Sholing Junior School

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“A high-quality computing education equips pupils to use computational thinking and creativity to understand and change the world.” National Curriculum

Computing skills are essential in every aspect of our lives. It is important that children are equipped with the skills and knowledge they need to develop and maintain their understanding and use of the ever changing world of technology; preparing them with vital life skills and jobs for the future.


There are four key areas of computing: Computer Science, Digital Literacy, Use of Technology and E-Safety. The core of the computing curriculum is computer science, in which pupils are taught the principles of information and computation, how digital systems work and how to put this knowledge to use through programming. It is important to us at Sholing Junior School that all children are taught these skills and given the opportunities to develop, build on and consolidate their learning throughout their time with us.


Computing has deep links with mathematics, science and design and technology. Through our Computing curriculum, we aim to utilise our Learning Behaviours by allowing all children to work collaboratively and independently; making links with and transferring their skills within the core and wider curriculum, as well as developing resilience through trial and error to create the desired effect (for example when programming).


Sholing Junior School ensures that the Computing curriculum:

  • Challenges and inspires the children to achieve through creative learning opportunities.
  • Promotes deep thinking within their learning so that all children are able to become competent and computational thinkers.
  • Allows all pupils to become digitally literate; enabling them to express themselves and develop their ideas through information and communication.
  • Ensures children know and understand how to keep themselves and others safe when using the internet and social media / communication games, devices and websites.

At Sholing Junior School, our Computing curriculum is composed of three parts: digital literacy, computer science and eSafety. We have a good provision of Chromebooks and Kindles to allow children to use hardware, software and apps that are timely and relevant.  


  • Digital Literacy: This builds up year on year to support the wider curriculum.  Our main digital platforms involve using the Google Education Suite including Google Classroom.
  • Computer Science: Our units, resourced from the Code It materials, include a variety of projects including the use of Scratch Online and Hour of Code Resources to develop children's computational thinking.  These behaviours are listed below.  This is sometimes taught using the PRIMM model of: Predict, RunInvestigateModify and Make.
  • eSafety: Discrete Code It units are taught as well as relevant issues in PSHE lessons and explored through whole school events e.g. Safer Internet Day.  Current affairs are reflected through whole school assemblies, meetings and resources shared with parents.


Often these units support the wider curriculum themes and are not taught discretely.  The table below reflects some of the activities and progression for children at Sholing...

Year Group Digital Literacy Expectations Computer Science eSafety

Introduction to Google Suite including Google Docs and Google Slides to promote collaborative learning (sharing).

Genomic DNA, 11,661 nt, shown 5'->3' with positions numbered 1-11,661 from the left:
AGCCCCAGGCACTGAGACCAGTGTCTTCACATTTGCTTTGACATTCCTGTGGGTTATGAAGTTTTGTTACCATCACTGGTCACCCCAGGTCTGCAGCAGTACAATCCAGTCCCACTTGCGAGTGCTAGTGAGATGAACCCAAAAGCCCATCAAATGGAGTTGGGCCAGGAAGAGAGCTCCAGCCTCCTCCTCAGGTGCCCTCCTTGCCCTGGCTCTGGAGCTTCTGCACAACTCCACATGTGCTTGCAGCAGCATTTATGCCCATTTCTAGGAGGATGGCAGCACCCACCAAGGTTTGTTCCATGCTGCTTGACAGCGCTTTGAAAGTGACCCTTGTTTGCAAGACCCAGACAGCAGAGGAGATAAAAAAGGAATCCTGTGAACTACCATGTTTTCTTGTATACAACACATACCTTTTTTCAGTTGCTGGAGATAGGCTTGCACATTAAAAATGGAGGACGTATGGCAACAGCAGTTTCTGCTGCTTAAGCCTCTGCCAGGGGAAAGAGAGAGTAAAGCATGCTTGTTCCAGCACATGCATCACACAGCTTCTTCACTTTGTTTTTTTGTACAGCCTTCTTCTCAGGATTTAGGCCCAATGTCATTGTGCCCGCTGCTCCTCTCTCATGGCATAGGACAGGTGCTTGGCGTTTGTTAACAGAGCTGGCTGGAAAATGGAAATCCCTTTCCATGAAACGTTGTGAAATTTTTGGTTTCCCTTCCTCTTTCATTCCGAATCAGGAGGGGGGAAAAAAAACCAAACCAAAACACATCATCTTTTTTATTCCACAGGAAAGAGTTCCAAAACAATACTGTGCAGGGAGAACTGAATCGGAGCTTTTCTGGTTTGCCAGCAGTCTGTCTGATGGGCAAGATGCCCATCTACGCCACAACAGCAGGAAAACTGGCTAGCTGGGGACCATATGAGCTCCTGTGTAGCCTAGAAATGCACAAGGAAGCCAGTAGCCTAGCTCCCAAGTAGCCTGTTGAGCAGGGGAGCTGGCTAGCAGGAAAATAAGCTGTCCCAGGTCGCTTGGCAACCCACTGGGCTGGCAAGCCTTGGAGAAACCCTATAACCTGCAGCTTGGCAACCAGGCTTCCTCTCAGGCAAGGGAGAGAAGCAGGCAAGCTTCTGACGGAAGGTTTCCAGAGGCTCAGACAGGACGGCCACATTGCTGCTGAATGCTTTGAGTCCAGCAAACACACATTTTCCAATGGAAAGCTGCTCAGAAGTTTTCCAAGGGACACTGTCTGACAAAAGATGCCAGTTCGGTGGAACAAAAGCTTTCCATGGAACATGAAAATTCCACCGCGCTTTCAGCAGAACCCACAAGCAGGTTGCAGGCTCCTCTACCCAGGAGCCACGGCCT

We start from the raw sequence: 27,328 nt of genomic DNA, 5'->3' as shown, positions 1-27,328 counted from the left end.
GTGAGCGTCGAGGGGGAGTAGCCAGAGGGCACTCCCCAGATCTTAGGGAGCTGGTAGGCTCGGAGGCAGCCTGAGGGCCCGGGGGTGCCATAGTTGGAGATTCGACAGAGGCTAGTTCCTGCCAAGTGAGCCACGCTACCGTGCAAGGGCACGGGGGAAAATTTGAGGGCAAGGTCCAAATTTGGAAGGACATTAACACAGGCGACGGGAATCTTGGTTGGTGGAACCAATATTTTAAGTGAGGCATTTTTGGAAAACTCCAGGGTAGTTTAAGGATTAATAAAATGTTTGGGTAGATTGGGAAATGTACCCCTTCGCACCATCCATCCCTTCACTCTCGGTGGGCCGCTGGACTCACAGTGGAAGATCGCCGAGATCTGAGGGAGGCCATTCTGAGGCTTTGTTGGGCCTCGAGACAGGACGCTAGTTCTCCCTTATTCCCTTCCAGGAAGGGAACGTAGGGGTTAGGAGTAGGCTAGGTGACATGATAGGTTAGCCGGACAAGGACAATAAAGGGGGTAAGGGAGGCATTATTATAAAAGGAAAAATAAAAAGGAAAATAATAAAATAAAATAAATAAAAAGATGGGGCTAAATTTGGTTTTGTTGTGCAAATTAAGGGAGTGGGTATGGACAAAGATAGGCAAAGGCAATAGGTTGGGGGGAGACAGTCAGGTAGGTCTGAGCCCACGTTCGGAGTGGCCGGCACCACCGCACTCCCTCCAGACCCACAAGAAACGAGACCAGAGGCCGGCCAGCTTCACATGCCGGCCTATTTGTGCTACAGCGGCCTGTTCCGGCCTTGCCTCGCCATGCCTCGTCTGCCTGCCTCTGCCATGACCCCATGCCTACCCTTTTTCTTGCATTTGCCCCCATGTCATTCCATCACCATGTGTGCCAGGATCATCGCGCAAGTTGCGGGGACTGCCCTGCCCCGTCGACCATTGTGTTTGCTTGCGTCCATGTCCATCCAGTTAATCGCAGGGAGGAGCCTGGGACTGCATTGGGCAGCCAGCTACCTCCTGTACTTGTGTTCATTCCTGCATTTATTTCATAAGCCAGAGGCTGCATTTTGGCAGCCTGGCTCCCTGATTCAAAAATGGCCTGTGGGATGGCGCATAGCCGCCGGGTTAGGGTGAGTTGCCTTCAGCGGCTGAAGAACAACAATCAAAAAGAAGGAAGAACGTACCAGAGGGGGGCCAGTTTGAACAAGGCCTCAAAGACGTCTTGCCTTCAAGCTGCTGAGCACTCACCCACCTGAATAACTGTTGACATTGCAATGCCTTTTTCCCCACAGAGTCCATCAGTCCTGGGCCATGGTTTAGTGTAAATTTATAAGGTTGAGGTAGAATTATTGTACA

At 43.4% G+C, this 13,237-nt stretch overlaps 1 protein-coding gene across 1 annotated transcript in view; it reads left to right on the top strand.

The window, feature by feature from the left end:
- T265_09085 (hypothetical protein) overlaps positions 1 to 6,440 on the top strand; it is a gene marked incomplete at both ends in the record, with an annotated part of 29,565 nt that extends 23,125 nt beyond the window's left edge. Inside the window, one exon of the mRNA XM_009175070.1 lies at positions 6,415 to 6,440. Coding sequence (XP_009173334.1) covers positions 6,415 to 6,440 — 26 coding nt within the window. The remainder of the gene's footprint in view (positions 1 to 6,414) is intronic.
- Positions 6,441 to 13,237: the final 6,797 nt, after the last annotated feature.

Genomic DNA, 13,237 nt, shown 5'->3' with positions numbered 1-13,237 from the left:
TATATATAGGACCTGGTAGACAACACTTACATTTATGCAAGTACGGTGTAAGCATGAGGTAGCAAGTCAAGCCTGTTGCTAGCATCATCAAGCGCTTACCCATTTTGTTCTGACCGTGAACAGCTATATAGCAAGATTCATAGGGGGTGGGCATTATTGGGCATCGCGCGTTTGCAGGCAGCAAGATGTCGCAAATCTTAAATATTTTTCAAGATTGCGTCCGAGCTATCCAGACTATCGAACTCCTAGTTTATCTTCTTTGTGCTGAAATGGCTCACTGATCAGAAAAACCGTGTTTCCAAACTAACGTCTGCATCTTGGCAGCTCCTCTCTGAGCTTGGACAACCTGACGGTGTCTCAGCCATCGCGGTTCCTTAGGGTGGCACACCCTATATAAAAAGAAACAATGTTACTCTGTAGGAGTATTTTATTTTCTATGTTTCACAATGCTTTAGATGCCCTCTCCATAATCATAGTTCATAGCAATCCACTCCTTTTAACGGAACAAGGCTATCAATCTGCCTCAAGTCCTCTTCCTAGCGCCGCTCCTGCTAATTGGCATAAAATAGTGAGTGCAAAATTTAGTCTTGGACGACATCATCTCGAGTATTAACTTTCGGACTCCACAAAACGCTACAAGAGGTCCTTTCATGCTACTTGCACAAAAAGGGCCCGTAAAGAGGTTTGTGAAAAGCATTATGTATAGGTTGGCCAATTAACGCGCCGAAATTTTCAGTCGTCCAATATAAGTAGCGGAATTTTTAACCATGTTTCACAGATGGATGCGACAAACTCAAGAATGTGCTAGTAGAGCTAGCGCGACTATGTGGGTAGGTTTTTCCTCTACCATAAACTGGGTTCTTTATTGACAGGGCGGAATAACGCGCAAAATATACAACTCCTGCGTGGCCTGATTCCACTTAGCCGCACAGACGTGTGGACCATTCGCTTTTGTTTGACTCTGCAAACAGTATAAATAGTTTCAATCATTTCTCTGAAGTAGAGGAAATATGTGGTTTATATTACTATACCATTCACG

• Algorithms with roamers.
  • Hour of Code Algorithm resources.
  • Scratch Online - Dressing up game.
  • Safe Online Research
  • Password security
4 Developing understanding of Google Suite through Google Docs, Slides and Forms (to generate a quiz/survey and analyse data).
  • Hour of Code (Minecraft)
  • Scratch Online (Conversation)
  • Scratch Online (Music Machine)
  • Scratch Online (Quiz)
  • Interland Resources (Google eSafety)
  • Sharing personal Information
5 Broadening understanding of Google Suite through Google Sheets to store/analyse information and Google Sites to create websites.
  • Scratch Online (Perimeter)
  • Scratch Online (Life cycle)
  • Making a website
  • 3D Modelling
  • How the Internet works
  • Cyber People
  • Have your Say
  • JIGSAW materials.
6 Exploring the relationships between the full Google suite elements and similar programs, widgets and add-ins.
  • Stop Motion
  • Scratch Online (Creating own Game)
  • Web Publishing
  • Mobile Phones
  • Images
  • Keeping Identity Private


NC objectives for Computing in Key Stage 2 

Pupils should be taught to:

  • design, write and debug programs that accomplish specific goals, including controlling or simulating physical systems; solve problems by decomposing them into smaller parts
  • use sequence, selection, and repetition in programs; work with variables and various forms of input and output
  • use logical reasoning to explain how some simple algorithms work and to detect and correct errors in algorithms and programs
  • understand computer networks including the internet; how they can provide multiple services, such as the world wide web; and the opportunities they offer for communication and collaboration
  • use search technologies effectively, appreciate how results are selected and ranked, and be discerning in evaluating digital content
  • select, use and combine a variety of software (including internet services) on a range of digital devices to design and create a range of programs, systems and content that accomplish given goals, including collecting, analysing, evaluating and presenting data and information
  • use technology safely, respectfully and responsibly; recognise acceptable/unacceptable behaviour; identify a range of ways to report concerns about content and contact.


Stop Start Animation for World Book Day 2020